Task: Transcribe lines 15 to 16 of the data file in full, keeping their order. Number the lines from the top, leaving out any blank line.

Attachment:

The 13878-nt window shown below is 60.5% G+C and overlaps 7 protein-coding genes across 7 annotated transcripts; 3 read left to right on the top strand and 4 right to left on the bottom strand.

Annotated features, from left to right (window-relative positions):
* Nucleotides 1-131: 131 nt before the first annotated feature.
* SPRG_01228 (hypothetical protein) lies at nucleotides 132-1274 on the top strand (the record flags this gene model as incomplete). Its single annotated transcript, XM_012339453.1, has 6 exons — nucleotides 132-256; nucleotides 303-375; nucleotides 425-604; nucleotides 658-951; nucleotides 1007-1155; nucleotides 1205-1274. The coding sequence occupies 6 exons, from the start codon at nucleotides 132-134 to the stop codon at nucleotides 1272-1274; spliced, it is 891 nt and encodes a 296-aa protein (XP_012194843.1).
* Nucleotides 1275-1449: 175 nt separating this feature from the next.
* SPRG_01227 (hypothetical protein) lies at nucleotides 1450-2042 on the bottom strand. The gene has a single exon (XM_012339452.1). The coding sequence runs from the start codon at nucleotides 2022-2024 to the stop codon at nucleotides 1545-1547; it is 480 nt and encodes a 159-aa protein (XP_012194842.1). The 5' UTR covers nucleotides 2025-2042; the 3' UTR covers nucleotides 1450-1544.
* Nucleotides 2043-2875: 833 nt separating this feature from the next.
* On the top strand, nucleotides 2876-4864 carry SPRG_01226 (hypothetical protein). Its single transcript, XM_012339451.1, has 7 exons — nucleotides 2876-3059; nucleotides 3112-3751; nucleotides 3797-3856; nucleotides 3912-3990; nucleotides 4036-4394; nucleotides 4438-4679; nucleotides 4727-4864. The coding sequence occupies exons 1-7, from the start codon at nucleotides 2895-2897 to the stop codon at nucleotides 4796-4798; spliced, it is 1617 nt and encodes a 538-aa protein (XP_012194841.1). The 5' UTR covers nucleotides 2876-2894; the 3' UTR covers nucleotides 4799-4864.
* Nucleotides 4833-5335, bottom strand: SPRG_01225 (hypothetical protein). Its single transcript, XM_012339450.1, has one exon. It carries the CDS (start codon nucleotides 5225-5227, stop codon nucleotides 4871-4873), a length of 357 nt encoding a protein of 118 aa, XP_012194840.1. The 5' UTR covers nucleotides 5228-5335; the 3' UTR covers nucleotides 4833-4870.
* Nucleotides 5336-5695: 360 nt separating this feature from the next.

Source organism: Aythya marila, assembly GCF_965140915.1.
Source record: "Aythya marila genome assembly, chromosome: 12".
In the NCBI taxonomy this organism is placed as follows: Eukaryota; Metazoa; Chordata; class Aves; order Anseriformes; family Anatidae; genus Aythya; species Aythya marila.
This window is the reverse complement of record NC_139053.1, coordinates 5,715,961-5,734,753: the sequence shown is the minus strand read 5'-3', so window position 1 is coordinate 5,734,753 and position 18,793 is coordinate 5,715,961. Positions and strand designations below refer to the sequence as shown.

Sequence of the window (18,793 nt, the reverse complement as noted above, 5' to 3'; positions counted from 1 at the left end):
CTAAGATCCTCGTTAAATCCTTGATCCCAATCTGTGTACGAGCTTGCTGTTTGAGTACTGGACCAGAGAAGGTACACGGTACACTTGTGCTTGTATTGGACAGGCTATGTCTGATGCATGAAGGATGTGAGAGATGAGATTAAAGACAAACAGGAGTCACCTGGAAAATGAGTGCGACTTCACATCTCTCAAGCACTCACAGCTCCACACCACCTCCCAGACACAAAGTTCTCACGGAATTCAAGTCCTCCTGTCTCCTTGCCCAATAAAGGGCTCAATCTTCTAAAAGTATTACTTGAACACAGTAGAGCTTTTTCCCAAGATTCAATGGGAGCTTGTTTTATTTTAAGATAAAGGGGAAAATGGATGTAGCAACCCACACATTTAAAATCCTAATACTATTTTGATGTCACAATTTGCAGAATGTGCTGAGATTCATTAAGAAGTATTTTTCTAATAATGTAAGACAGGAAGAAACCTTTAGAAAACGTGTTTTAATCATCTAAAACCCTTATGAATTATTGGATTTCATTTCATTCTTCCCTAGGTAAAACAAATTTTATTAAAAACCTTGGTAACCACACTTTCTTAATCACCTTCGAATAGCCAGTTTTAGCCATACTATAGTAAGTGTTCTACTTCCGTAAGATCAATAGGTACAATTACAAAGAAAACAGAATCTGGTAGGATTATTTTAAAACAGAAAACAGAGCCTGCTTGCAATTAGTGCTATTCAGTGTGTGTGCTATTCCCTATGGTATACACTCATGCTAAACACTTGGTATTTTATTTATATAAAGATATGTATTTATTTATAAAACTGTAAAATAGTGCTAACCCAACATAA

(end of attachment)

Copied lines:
Sequence of the window (18,793 nt, the reverse complement as noted above, 5' to 3'; positions counted from 1 at the left end):
CTAAGATCCTCGTTAAATCCTTGATCCCAATCTGTGTACGAGCTTGCTGTTTGAGTACTGGACCAGAGAAGGTACACGGTACACTTGTGCTTGTATTGGACAGGCTATGTCTGATGCATGAAGGATGTGAGAGATGAGATTAAAGACAAACAGGAGTCACCTGGAAAATGAGTGCGACTTCACATCTCTCAAGCACTCACAGCTCCACACCACCTCCCAGACACAAAGTTCTCACGGAATTCAAGTCCTCCTGTCTCCTTGCCCAATAAAGGGCTCAATCTTCTAAAAGTATTACTTGAACACAGTAGAGCTTTTTCCCAAGATTCAATGGGAGCTTGTTTTATTTTAAGATAAAGGGGAAAATGGATGTAGCAACCCACACATTTAAAATCCTAATACTATTTTGATGTCACAATTTGCAGAATGTGCTGAGATTCATTAAGAAGTATTTTTCTAATAATGTAAGACAGGAAGAAACCTTTAGAAAACGTGTTTTAATCATCTAAAACCCTTATGAATTATTGGATTTCATTTCATTCTTCCCTAGGTAAAACAAATTTTATTAAAAACCTTGGTAACCACACTTTCTTAATCACCTTCGAATAGCCAGTTTTAGCCATACTATAGTAAGTGTTCTACTTCCGTAAGATCAATAGGTACAATTACAAAGAAAACAGAATCTGGTAGGATTATTTTAAAACAGAAAACAGAGCCTGCTTGCAATTAGTGCTATTCAGTGTGTGTGCTATTCCCTATGGTATACACTCATGCTAAACACTTGGTATTTTATTTATATAAAGATATGTATTTATTTATAAAACTGTAAAATAGTGCTAACCCAACATAA